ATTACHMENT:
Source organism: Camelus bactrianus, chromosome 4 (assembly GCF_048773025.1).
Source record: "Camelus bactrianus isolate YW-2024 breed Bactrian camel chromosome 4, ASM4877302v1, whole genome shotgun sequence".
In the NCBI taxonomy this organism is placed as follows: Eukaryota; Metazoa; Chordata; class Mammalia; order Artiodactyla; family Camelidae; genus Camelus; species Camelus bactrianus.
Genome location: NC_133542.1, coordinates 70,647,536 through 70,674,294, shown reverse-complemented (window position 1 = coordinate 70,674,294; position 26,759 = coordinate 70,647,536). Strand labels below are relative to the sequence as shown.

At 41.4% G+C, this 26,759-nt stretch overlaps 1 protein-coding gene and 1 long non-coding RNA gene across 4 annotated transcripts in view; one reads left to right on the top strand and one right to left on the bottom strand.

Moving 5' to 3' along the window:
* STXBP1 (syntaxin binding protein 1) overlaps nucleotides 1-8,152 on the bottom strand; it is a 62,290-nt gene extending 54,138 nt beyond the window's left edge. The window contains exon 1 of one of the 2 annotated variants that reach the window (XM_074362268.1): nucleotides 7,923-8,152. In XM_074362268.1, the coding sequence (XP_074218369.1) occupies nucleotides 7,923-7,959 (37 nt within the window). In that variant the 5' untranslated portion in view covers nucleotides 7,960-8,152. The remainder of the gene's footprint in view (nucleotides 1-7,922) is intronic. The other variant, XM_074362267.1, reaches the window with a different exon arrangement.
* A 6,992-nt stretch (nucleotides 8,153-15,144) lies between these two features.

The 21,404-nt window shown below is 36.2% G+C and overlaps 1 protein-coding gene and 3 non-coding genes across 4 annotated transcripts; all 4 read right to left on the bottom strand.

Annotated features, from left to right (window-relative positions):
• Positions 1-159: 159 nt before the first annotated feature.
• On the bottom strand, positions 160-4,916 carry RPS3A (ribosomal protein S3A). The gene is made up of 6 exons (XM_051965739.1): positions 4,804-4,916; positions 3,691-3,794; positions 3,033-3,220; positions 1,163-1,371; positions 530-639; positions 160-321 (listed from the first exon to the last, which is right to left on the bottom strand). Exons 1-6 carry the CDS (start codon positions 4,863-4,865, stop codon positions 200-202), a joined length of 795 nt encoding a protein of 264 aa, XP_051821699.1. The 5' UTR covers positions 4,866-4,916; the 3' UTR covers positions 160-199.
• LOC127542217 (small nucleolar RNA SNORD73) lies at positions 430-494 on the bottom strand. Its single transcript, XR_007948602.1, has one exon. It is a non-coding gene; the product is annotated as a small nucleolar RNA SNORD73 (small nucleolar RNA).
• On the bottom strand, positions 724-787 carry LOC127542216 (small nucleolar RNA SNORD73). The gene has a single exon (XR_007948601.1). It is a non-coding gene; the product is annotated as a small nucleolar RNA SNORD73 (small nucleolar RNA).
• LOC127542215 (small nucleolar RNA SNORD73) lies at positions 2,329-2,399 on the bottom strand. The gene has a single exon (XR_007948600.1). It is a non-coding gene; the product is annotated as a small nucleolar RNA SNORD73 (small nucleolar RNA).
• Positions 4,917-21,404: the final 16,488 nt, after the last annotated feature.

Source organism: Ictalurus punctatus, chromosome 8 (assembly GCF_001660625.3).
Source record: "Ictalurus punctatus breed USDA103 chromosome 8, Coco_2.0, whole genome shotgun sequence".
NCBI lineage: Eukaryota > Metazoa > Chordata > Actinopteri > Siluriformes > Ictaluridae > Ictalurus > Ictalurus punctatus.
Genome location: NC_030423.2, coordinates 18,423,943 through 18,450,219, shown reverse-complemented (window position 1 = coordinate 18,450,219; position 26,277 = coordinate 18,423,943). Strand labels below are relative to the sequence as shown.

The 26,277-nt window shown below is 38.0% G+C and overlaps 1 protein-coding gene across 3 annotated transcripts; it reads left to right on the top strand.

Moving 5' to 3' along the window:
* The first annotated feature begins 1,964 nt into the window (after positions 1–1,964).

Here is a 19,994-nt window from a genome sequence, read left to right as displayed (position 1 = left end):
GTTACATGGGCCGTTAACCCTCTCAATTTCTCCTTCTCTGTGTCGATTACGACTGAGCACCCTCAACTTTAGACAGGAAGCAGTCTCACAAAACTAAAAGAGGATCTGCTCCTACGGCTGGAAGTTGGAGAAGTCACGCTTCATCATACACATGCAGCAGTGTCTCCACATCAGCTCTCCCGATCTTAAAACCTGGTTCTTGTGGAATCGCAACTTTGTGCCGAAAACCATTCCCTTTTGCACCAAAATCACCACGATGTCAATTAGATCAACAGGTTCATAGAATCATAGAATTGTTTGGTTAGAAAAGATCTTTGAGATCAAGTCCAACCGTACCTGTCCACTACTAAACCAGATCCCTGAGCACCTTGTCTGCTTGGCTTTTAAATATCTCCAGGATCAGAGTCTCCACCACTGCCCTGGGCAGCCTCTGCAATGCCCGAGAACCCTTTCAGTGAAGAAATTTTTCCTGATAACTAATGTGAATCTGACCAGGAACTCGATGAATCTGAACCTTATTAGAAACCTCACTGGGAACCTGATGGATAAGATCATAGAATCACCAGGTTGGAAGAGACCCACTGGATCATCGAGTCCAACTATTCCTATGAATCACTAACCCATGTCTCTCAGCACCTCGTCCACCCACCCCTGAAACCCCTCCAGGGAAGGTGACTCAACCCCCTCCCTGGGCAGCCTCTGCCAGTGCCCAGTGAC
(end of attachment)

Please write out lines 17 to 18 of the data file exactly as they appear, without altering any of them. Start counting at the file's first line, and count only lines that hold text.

Source organism: Ictalurus punctatus, chromosome 8 (assembly GCF_001660625.3).
Source record: "Ictalurus punctatus breed USDA103 chromosome 8, Coco_2.0, whole genome shotgun sequence".